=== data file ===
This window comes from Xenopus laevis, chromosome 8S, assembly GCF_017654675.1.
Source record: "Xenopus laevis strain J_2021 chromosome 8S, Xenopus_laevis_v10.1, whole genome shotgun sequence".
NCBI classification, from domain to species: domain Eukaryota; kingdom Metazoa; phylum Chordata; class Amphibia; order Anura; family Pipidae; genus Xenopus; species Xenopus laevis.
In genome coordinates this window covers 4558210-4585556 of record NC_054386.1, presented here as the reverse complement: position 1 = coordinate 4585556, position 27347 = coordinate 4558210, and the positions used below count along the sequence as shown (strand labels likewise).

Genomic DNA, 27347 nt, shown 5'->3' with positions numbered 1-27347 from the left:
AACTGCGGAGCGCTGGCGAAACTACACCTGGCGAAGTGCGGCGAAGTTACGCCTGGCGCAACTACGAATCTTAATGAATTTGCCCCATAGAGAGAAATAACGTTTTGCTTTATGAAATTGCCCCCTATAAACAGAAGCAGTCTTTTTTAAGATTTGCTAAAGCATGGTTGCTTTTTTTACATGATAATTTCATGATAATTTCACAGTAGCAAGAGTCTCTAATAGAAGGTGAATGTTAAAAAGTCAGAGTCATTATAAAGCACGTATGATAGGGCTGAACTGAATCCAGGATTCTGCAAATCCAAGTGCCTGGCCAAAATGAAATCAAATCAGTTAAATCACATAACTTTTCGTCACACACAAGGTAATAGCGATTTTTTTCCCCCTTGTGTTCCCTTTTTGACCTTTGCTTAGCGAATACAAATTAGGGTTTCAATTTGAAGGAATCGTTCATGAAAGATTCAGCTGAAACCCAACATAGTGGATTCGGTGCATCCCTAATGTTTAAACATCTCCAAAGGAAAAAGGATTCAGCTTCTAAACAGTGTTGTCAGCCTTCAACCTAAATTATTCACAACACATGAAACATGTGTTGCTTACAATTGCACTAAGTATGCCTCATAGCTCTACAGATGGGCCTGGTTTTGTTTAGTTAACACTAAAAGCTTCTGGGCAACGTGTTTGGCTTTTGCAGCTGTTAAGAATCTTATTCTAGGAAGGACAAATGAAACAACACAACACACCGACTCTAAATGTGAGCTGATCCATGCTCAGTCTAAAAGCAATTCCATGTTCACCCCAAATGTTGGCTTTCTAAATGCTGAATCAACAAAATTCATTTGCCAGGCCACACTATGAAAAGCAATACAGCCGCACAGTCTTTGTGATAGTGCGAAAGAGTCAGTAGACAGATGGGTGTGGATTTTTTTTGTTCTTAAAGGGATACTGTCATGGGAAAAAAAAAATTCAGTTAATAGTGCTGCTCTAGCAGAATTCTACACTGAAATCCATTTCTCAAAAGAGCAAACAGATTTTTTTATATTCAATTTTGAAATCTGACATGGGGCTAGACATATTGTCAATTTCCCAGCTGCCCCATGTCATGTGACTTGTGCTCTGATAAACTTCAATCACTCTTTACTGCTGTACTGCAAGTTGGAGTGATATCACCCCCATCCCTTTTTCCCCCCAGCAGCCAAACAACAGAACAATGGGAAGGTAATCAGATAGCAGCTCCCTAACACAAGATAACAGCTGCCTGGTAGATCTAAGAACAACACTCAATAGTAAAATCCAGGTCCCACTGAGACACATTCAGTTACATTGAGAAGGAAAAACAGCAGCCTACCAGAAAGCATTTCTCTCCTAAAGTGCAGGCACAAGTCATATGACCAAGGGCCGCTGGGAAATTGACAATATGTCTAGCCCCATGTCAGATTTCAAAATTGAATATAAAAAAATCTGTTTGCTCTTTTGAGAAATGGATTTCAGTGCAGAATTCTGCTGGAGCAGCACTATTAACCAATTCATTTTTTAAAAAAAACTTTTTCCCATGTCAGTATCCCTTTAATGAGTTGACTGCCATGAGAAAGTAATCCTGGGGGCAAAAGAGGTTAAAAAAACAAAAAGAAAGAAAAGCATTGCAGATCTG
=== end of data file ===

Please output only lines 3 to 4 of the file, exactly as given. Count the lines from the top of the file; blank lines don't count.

NCBI classification, from domain to species: domain Eukaryota; kingdom Metazoa; phylum Chordata; class Amphibia; order Anura; family Pipidae; genus Xenopus; species Xenopus laevis.
In genome coordinates this window covers 4558210-4585556 of record NC_054386.1, presented here as the reverse complement: position 1 = coordinate 4585556, position 27347 = coordinate 4558210, and the positions used below count along the sequence as shown (strand labels likewise).